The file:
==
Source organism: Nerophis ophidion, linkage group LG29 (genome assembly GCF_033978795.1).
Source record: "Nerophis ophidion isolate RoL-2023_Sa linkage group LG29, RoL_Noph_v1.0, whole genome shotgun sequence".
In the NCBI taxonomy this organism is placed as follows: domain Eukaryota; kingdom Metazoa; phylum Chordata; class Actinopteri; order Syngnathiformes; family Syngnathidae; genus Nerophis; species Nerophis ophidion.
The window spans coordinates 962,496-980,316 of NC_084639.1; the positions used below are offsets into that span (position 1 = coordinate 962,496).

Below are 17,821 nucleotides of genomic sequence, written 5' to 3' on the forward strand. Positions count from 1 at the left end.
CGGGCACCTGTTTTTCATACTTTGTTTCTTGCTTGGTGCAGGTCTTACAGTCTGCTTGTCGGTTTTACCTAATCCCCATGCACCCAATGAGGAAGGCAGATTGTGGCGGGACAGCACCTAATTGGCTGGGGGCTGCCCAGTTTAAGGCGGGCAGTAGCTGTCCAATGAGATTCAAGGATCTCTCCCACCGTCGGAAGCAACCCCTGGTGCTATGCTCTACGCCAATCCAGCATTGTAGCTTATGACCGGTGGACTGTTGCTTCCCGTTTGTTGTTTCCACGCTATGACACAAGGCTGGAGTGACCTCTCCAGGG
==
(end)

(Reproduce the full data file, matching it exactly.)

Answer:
Source organism: Nerophis ophidion, linkage group LG29 (genome assembly GCF_033978795.1).
Source record: "Nerophis ophidion isolate RoL-2023_Sa linkage group LG29, RoL_Noph_v1.0, whole genome shotgun sequence".
In the NCBI taxonomy this organism is placed as follows: domain Eukaryota; kingdom Metazoa; phylum Chordata; class Actinopteri; order Syngnathiformes; family Syngnathidae; genus Nerophis; species Nerophis ophidion.
The window spans coordinates 962,496-980,316 of NC_084639.1; the positions used below are offsets into that span (position 1 = coordinate 962,496).

Below are 17,821 nucleotides of genomic sequence, written 5' to 3' on the forward strand. Positions count from 1 at the left end.
CGGGCACCTGTTTTTCATACTTTGTTTCTTGCTTGGTGCAGGTCTTACAGTCTGCTTGTCGGTTTTACCTAATCCCCATGCACCCAATGAGGAAGGCAGATTGTGGCGGGACAGCACCTAATTGGCTGGGGGCTGCCCAGTTTAAGGCGGGCAGTAGCTGTCCAATGAGATTCAAGGATCTCTCCCACCGTCGGAAGCAACCCCTGGTGCTATGCTCTACGCCAATCCAGCATTGTAGCTTATGACCGGTGGACTGTTGCTTCCCGTTTGTTGTTTCCACGCTATGACACAAGGCTGGAGTGACCTCTCCAGGG